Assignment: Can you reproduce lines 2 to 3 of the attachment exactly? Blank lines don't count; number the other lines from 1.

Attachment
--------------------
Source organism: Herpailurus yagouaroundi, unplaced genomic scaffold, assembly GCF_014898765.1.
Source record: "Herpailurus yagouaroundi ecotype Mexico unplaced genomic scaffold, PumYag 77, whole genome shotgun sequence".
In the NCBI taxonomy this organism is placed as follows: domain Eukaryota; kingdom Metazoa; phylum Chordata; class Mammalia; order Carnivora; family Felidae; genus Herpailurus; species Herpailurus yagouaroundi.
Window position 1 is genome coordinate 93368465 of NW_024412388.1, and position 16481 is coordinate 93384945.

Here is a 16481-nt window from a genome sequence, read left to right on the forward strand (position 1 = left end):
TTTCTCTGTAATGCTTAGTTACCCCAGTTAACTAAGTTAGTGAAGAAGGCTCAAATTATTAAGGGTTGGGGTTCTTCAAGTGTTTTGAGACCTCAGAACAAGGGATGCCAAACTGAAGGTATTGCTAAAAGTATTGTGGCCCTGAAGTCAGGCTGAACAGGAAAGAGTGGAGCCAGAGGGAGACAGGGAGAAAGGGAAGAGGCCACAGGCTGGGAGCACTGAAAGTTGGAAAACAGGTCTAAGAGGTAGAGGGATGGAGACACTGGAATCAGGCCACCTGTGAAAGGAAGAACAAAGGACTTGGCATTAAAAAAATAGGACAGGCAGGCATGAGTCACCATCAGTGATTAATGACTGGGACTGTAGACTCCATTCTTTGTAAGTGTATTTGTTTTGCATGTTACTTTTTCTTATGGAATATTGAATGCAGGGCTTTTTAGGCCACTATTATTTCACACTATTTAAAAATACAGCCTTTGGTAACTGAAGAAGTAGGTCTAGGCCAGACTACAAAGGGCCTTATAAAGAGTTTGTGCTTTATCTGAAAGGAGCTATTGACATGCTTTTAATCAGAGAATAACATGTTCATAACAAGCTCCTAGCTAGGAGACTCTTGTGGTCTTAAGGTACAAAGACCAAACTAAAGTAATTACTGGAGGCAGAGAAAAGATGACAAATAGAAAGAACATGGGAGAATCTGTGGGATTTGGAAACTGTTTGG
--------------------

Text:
Source record: "Herpailurus yagouaroundi ecotype Mexico unplaced genomic scaffold, PumYag 77, whole genome shotgun sequence".
In the NCBI taxonomy this organism is placed as follows: domain Eukaryota; kingdom Metazoa; phylum Chordata; class Mammalia; order Carnivora; family Felidae; genus Herpailurus; species Herpailurus yagouaroundi.